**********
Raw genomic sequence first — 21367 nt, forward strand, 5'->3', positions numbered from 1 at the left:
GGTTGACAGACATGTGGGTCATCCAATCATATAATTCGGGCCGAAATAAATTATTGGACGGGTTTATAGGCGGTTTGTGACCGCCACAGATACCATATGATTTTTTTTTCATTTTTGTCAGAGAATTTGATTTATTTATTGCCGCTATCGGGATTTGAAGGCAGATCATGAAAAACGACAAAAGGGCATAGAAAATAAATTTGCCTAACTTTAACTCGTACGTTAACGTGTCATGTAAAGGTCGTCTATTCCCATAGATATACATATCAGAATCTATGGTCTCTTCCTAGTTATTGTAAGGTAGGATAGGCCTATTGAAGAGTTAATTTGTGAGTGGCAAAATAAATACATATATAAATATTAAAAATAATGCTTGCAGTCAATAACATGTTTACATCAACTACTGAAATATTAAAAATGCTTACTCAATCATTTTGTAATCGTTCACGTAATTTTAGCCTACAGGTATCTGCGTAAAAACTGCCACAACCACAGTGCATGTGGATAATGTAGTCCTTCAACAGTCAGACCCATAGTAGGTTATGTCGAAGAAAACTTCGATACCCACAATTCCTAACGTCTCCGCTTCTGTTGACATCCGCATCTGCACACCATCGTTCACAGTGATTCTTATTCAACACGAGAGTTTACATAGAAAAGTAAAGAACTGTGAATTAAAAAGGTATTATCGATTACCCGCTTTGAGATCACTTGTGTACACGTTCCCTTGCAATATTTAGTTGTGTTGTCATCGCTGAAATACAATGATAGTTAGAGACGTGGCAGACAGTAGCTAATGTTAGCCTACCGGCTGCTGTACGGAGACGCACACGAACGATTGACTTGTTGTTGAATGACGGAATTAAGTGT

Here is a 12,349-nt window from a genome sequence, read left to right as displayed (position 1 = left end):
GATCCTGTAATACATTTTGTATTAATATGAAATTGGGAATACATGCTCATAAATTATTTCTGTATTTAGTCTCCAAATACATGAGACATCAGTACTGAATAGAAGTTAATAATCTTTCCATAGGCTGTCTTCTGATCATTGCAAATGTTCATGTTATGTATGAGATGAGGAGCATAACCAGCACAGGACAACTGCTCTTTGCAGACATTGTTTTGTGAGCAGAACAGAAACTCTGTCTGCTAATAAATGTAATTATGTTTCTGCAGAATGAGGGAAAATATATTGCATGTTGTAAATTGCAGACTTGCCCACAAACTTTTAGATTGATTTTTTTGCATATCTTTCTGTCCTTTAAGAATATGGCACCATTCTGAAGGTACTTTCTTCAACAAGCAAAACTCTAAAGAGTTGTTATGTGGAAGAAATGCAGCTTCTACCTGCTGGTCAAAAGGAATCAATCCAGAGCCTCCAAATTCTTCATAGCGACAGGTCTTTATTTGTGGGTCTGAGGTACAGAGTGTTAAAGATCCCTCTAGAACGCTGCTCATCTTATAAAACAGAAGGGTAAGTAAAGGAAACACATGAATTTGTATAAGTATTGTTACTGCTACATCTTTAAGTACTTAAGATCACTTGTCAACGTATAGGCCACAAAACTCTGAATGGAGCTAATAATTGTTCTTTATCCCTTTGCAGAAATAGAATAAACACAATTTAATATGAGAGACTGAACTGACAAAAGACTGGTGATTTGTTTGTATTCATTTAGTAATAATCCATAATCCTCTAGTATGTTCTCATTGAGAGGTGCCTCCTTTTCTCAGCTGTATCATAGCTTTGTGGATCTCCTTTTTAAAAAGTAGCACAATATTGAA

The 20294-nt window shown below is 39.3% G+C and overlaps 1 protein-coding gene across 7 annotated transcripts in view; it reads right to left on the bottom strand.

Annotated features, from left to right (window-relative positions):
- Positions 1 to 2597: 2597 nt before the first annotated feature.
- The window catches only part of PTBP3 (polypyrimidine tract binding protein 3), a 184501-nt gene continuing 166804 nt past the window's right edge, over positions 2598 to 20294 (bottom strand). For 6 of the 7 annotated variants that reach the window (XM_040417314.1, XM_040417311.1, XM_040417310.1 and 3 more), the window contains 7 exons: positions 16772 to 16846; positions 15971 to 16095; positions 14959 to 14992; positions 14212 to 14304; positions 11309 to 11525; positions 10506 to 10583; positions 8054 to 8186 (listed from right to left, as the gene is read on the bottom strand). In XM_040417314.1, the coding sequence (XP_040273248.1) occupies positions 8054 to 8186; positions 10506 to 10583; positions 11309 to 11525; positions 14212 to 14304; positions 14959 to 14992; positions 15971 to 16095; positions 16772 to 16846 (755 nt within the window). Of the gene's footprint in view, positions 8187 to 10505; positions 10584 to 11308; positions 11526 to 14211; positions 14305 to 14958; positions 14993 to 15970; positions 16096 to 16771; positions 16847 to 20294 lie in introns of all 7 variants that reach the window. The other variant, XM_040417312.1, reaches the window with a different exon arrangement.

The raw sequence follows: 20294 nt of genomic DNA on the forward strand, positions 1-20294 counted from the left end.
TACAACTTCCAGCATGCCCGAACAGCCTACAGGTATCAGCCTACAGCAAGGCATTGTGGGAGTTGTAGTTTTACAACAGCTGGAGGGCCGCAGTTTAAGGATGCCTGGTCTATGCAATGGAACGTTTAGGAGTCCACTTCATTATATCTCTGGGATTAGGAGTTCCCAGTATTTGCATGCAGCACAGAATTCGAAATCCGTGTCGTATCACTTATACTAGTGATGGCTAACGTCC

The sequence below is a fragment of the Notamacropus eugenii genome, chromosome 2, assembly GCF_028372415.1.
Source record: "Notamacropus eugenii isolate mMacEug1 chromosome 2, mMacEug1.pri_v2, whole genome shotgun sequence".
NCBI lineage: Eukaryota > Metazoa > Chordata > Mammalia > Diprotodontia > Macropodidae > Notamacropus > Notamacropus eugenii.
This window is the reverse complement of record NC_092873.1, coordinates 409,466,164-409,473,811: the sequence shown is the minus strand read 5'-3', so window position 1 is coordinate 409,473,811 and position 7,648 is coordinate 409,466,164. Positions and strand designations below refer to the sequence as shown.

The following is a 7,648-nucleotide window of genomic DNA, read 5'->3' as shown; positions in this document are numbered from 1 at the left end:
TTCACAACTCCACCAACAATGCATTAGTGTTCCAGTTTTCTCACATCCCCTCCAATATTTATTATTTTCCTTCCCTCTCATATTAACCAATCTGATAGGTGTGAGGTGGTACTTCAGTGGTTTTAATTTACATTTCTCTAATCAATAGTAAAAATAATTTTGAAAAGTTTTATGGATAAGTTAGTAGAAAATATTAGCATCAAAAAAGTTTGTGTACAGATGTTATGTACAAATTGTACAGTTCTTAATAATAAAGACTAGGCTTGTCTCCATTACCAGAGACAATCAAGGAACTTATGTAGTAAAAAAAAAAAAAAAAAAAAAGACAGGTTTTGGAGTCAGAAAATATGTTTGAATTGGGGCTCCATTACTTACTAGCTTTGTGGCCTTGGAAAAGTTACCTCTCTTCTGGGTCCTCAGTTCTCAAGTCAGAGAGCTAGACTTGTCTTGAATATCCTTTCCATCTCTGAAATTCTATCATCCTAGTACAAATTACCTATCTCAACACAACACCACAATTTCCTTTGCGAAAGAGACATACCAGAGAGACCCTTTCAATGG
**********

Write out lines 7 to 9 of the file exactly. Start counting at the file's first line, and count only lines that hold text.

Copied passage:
- Positions 1 to 2597: 2597 nt before the first annotated feature.
- The window catches only part of PTBP3 (polypyrimidine tract binding protein 3), a 184501-nt gene continuing 166804 nt past the window's right edge, over positions 2598 to 20294 (bottom strand). For 6 of the 7 annotated variants that reach the window (XM_040417314.1, XM_040417311.1, XM_040417310.1 and 3 more), the window contains 7 exons: positions 16772 to 16846; positions 15971 to 16095; positions 14959 to 14992; positions 14212 to 14304; positions 11309 to 11525; positions 10506 to 10583; positions 8054 to 8186 (listed from right to left, as the gene is read on the bottom strand). In XM_040417314.1, the coding sequence (XP_040273248.1) occupies positions 8054 to 8186; positions 10506 to 10583; positions 11309 to 11525; positions 14212 to 14304; positions 14959 to 14992; positions 15971 to 16095; positions 16772 to 16846 (755 nt within the window). Of the gene's footprint in view, positions 8187 to 10505; positions 10584 to 11308; positions 11526 to 14211; positions 14305 to 14958; positions 14993 to 15970; positions 16096 to 16771; positions 16847 to 20294 lie in introns of all 7 variants that reach the window. The other variant, XM_040417312.1, reaches the window with a different exon arrangement.

The raw sequence follows: 20294 nt of genomic DNA on the forward strand, positions 1-20294 counted from the left end.